City officials considering recreation area expansion

CNJ staff photo: Kevin Wilson The lake at the Clovis Municipal Course could be converted under Quality of Life task force recommendations into a family area with fishing similar to Green Acres Park.

Kevin Wilson

Clovis city officials have a dream recreation center in mind.

They just need money, land and another place to play golf — and they think all of them are within reach.

“We’re at the stage where we’re doing due diligence,” Mayor Gayla Brumfield said of Quality of Life task force recommendations approved Oct. 6 by the parks and recreation board. “This is our conceptual idea, and I think it’s very exciting.”

The idea: Shut down the city’s municipal golf course, and renovate the approximate 157 acres for more soccer fields, more softball fields, more walking trails, more family activities, more parking and more land for the nearby zoo.

The roadblock: The city needs a new municipal golf course, or nothing happens.

“If we ever got an 18-hole course, that would leave Muni open for a lot of the stuff we need,” Brumfield said. “It all would work together because that’s such a big piece of land.”

The city has long discussed the need for an 18-hole golf course, with high priority status in its parks and recreation master plan. That, more than a decade ago, spurred preliminary looks at Ned Houk Park.

“There were several issues that killed the project, the biggest one money,” City Manager Joe Thomas said. Now, city officials estimate it would cost at least $12 million to build an 18-hole course at Ned Houk Park.

The city’s idea is a little bit closer, both in distance and finances.

Brumfield said a more suitable option would be to purchase the Chaparral Country Club. It’s now listed on through Re-Max Realtors for $3.5 million.

Brumfield, a longtime Clovis Realtor, said she has nothing to do with the country club’s current listing.

The move would leave fewer golfing opportunities in Clovis, but Brumfield said, “From what we’ve been told (by outside planners), for a town our size, 18 holes would be adequate.”

Parks and Recreation Director Bill Bizzell said Cannon Air Force Base also fills a golfing need with its 18-hole Whispering Winds course.

If the city purchased the country club, it could work on the following recommendations from the task force:

• Additional soccer fields, allowing for the city’s current youth soccer fields to become available for softball fields adjacent to Guy Leeder Softball Complex. The No. 8 hole, a straight-shot along Seventh Street, could have numerous fields without taking down many trees.

• Renovating the driving range into parking and additional zoo space. Bizzell said he often finds practice balls in the giraffe pen, and he’s concerned because the city just put down $15,500 to buy a male giraffe.

• Renovate the Hillcrest pool at the course.

“It’s not feasible to reopen the pool because it’s old and it’s shot,” Brumfield said. “The idea might be to fill it in and put in a splash park for the kids. If that’s too expensive, we could just do a pavilion … or a skate park.”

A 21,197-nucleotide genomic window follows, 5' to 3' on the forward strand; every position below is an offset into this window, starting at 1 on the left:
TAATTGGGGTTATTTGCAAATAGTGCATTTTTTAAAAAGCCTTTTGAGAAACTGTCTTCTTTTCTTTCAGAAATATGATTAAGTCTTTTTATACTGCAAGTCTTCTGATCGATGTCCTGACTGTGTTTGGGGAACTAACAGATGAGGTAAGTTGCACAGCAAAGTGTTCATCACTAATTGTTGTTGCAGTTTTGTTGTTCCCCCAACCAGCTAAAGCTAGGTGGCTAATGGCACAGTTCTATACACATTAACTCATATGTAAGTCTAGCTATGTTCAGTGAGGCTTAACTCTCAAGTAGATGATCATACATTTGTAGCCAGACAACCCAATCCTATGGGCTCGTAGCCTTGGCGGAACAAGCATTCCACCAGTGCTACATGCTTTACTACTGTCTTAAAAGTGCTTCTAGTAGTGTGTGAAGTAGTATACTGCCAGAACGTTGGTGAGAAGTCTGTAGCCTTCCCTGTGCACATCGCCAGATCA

The adjacent locker rooms could be upgraded into public restrooms.

• Create walking and bike trails, using the current golf cart paths as a guide.

• Add a dog park, something Brumfield said she receives many requests to build. Bizzell said part of a fairway could simply be fenced off for the park.

• Converting the small lake at the course into a family fishing area, similar to Greene Acres Park.

• Renovate the Youth Recreation Building, which is separated by the golf course’s Hole No. 3 by fencing. That fencing could be taken down, Bizzell said, and used for additional YRB play areas. Bizzell said some asbestos work would be required, but most of the renovation deals with plumbing and heating/air conditioning upgrades.

“We have calls daily about a facility that the public can use for either family get-togethers, (or) quinceaneras,” Bizzell said. “It would be a great venue for the public to use. I remember back when that thing was in its heyday, the schools would hold dances there every weekend.”

Bizzell isn’t sure if a YMCA would use that building, but both parties have shown interest.

“A spouse at the Air Force base called me and said she wanted know why there was no YMCA here,” said Doug Nakashima, CEO of Central New Mexico YMCA in Albuquerque. “I couldn’t tell her why.”

The group has made preliminary visits, which Nakashima said were, “very well received.”

• Away from the complex, the city would like to add a second youth football field at Potter Park and add walking trails at Dennis Chavez Park.

The city is hoping all of this could be done for $5.5 million, and the money would be acquired by extending a gross receipts tax.

“We have a 1/16th bond that’s dedicated to parks,” Brumfield said. “The bond pays off in 2013. If we go ahead and re-finance the bonds and got lower interest rates on our bonds, we could pull out approximately $5.5 million.”

Thomas said the bond was originally used in 1999 to pay for the pool at Potter Park and various playground equipment at other parks. To receive the planned amount, a 20-year refinancing is the estimate.

That move, like any other, would go to the city commission.

Thomas stressed all of the ideas were only recommendations on paper, and might be years down the road.

Brumfield is hoping the plans could be realized sooner, noting the timing is perfect for such an idea with low bond rates and construction costs. She noted the Hull Street Overpass replacement bid came in $2 million less than expected.

“It creates an atmosphere for our families that would be second to none in the state,” Brumfield said. “It would really set us for the next 30 to 40 years. I can’t see that we would need to add a whole lot more.”